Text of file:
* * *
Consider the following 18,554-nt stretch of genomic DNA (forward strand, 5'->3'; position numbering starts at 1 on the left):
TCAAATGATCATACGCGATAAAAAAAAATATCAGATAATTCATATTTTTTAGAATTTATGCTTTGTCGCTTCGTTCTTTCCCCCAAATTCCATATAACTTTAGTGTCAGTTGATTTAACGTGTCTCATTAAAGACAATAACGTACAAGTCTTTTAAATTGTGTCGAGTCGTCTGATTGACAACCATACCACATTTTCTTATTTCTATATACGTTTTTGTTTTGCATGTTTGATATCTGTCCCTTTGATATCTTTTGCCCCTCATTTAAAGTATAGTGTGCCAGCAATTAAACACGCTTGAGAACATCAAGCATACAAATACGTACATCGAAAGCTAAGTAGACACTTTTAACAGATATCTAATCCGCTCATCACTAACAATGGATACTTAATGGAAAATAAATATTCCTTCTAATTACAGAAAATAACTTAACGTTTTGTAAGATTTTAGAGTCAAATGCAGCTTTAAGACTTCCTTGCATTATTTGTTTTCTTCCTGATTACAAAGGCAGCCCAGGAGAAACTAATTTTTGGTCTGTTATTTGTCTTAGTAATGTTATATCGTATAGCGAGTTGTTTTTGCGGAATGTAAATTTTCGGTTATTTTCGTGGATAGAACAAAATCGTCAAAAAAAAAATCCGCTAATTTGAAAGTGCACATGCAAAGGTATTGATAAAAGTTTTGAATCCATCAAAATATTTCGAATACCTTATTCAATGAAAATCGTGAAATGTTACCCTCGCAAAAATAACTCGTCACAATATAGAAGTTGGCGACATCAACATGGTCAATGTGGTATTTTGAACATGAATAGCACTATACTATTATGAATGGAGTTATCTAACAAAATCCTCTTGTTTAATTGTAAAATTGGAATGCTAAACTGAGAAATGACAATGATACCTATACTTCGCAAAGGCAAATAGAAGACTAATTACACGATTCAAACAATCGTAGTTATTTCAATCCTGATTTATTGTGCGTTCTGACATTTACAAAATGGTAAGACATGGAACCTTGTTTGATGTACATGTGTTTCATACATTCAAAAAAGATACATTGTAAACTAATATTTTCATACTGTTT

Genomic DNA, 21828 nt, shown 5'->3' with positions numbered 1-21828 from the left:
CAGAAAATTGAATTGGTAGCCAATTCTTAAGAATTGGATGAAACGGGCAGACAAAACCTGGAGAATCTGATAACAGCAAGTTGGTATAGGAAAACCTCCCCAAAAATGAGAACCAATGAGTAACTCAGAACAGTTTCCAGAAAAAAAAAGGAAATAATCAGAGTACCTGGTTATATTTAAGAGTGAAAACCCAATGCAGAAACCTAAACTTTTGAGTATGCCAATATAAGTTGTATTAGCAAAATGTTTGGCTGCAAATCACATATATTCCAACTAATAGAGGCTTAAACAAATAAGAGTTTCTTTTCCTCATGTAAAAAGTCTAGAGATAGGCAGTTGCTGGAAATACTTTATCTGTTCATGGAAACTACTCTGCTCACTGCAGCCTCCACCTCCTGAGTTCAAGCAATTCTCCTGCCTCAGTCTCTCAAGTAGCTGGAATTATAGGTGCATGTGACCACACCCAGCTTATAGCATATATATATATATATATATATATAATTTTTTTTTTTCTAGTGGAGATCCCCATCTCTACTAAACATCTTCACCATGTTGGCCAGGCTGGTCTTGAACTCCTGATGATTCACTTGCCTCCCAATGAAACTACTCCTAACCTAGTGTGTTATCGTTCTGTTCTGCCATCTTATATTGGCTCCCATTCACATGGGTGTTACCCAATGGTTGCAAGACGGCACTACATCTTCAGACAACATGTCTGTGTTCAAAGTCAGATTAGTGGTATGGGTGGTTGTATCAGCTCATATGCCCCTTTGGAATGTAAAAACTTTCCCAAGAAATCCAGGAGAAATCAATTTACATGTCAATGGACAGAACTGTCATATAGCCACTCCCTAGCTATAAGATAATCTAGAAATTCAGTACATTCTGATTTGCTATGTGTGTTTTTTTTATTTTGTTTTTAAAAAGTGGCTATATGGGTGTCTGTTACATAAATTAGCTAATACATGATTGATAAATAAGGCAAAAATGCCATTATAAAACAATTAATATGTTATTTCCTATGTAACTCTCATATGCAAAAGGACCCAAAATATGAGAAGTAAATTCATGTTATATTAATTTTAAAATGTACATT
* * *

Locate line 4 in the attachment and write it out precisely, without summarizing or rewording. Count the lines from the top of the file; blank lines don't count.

CAGAAAATTGAATTGGTAGCCAATTCTTAAGAATTGGATGAAACGGGCAGACAAAACCTGGAGAATCTGATAACAGCAAGTTGGTATAGGAAAACCTCCCCAAAAATGAGAACCAATGAGTAACTCAGAACAGTTTCCAGAAAAAAAAAGGAAATAATCAGAGTACCTGGTTATATTTAAGAGTGAAAACCCAATGCAGAAACCTAAACTTTTGAGTATGCCAATATAAGTTGTATTAGCAAAATGTTTGGCTGCAAATCACATATATTCCAACTAATAGAGGCTTAAACAAATAAGAGTTTCTTTTCCTCATGTAAAAAGTCTAGAGATAGGCAGTTGCTGGAAATACTTTATCTGTTCATGGAAACTACTCTGCTCACTGCAGCCTCCACCTCCTGAGTTCAAGCAATTCTCCTGCCTCAGTCTCTCAAGTAGCTGGAATTATAGGTGCATGTGACCACACCCAGCTTATAGCATATATATATATATATATATATATAATTTTTTTTTTTCTAGTGGAGATCCCCATCTCTACTAAACATCTTCACCATGTTGGCCAGGCTGGTCTTGAACTCCTGATGATTCACTTGCCTCCCAATGAAACTACTCCTAACCTAGTGTGTTATCGTTCTGTTCTGCCATCTTATATTGGCTCCCATTCACATGGGTGTTACCCAATGGTTGCAAGACGGCACTACATCTTCAGACAACATGTCTGTGTTCAAAGTCAGATTAGTGGTATGGGTGGTTGTATCAGCTCATATGCCCCTTTGGAATGTAAAAACTTTCCCAAGAAATCCAGGAGAAATCAATTTACATGTCAATGGACAGAACTGTCATATAGCCACTCCCTAGCTATAAGATAATCTAGAAATTCAGTACATTCTGATTTGCTATGTGTGTTTTTTTTATTTTGTTTTTAAAAAGTGGCTATATGGGTGTCTGTTACATAAATTAGCTAATACATGATTGATAAATAAGGCAAAAATGCCATTATAAAACAATTAATATGTTATTTCCTATGTAACTCTCATATGCAAAAGGACCCAAAATATGAGAAGTAAATTCATGTTATATTAATTTTAAAATGTACATT